Consensual impersonation is delegation done very wrong

I’ve got a new post up on the Forrester blogs about “consensual impersonation”, which is what happens when you give your password to someone else so they can do something from your account. As Paul Madsen points out, it’s “another manifestation of the password anti-pattern”, and it’s a use case whose legitimacy — at least some of the time — we haven’t really thought about. Head over there to see if I manage to avoid mentioning UMA. (Hint…)

2 Comments to “Consensual impersonation is delegation done very wrong”

  1. Saqib Ali 2 April 2013 at 6:36 pm #


    I am working on application which needs to provide delegated access to user’s data. There are many dimensions to delegated access— Access scope (OAuth scope), time limit on the access, geographical location from where the delegating access can be used, automatic revocation on access abuse, 2-step verification setup for the delegacy etc.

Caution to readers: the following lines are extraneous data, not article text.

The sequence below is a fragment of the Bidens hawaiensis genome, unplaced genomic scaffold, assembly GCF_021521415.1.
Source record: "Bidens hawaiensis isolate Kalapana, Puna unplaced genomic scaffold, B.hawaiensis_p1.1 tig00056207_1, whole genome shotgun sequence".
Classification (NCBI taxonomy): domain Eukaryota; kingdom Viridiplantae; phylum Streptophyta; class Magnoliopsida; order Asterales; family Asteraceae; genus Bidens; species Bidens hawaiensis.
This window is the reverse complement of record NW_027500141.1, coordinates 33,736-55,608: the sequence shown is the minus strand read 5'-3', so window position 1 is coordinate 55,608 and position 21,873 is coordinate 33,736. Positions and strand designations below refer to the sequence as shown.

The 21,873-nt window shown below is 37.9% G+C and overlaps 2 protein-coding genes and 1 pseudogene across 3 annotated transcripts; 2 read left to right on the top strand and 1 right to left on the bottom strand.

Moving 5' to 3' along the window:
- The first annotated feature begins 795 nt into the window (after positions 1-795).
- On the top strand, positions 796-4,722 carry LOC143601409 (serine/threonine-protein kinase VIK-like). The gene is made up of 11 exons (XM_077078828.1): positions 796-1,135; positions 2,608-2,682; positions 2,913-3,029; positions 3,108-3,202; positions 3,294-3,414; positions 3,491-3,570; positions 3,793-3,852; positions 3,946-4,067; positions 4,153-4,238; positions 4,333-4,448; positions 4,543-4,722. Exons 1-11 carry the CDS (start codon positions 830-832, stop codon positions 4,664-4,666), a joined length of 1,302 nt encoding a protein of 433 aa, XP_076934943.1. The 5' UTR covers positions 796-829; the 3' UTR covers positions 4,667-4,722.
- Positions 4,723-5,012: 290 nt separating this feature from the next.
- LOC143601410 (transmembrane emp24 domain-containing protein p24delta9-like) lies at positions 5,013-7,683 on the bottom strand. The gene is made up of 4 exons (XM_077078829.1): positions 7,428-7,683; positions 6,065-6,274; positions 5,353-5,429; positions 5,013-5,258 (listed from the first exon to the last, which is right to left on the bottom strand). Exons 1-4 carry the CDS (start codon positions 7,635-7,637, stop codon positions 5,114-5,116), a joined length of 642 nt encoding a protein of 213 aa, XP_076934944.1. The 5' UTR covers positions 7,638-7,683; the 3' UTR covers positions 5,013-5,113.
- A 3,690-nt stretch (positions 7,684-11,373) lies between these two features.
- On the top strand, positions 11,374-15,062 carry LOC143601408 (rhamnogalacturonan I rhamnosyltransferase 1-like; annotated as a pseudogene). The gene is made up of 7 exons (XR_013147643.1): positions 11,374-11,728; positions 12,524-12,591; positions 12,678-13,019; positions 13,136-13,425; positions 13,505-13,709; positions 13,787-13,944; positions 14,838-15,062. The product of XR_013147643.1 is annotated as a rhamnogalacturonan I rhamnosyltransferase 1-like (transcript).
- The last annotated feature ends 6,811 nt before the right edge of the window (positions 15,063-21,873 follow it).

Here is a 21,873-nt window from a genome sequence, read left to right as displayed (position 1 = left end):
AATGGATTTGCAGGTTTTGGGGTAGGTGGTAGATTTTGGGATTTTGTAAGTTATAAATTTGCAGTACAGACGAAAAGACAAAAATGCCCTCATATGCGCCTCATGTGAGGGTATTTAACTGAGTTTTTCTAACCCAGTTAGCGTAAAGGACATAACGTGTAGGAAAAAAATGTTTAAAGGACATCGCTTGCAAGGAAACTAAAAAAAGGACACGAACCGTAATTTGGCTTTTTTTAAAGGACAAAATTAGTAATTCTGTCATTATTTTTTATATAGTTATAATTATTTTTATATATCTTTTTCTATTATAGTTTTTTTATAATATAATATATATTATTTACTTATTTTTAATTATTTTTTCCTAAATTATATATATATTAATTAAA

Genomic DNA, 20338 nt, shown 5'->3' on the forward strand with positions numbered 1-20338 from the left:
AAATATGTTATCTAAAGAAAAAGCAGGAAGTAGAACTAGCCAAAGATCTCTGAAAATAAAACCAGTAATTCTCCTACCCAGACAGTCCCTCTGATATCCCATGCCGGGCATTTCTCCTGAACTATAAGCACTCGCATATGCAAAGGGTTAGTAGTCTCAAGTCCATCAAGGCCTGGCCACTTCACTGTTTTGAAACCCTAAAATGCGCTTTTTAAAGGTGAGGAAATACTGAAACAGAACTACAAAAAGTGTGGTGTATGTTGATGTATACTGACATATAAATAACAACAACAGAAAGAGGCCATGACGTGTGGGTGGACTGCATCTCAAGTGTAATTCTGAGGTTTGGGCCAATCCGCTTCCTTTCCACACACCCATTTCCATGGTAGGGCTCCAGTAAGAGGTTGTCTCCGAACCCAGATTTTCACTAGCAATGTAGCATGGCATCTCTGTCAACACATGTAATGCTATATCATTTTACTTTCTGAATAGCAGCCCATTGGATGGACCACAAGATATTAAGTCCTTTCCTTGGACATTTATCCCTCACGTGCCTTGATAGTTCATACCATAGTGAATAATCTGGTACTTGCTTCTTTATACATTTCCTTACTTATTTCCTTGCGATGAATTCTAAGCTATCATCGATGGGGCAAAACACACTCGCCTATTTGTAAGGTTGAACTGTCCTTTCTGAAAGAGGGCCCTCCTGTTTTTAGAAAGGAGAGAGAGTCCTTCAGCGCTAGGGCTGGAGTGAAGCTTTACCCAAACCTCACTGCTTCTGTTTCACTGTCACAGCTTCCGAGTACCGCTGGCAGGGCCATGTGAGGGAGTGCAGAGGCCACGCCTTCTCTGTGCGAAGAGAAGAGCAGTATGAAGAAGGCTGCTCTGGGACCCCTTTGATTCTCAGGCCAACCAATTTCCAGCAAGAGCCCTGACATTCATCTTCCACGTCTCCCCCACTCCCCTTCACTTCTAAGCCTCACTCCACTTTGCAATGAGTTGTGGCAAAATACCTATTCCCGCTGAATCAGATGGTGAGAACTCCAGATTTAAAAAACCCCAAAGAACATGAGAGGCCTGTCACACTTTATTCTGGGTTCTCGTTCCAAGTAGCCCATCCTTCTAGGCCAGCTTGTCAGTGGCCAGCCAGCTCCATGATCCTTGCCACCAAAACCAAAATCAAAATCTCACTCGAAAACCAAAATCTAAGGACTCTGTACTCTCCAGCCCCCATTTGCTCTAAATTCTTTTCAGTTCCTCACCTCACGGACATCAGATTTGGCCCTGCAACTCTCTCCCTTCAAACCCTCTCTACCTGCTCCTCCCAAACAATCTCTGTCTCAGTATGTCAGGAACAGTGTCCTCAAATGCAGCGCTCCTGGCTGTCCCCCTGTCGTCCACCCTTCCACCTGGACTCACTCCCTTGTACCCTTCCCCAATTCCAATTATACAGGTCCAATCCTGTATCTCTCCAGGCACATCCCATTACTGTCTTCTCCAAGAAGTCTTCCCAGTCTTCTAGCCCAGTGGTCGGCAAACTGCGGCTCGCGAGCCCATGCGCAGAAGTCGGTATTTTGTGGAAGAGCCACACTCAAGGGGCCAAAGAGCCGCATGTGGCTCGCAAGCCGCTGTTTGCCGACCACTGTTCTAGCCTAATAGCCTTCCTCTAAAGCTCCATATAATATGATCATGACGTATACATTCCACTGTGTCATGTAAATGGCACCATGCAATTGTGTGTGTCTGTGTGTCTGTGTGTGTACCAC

Suffice to say it is not easy to do access delegation the “right way” :(


  2. Eve 10 April 2013 at 5:45 am #

    Saqib– All excellent points. In the UMA ecosystem, at least some of these dimensions would/could be managed by the authorization server, depending on what features it offers to enable the resource owner to set policy and revoke access. Some types of authorization context are independent of the requesting party and their client, such as time of day; others are dependent on knowing claims about them. This is discussed a bit in the spec. As well, if the resource server itself detects abuse, it always has the right to refuse access even if the token comes back valid with suitable entitlements. Outsourcing even this is something we’ve discussed from time to time. Let me know if you’re interested to join in…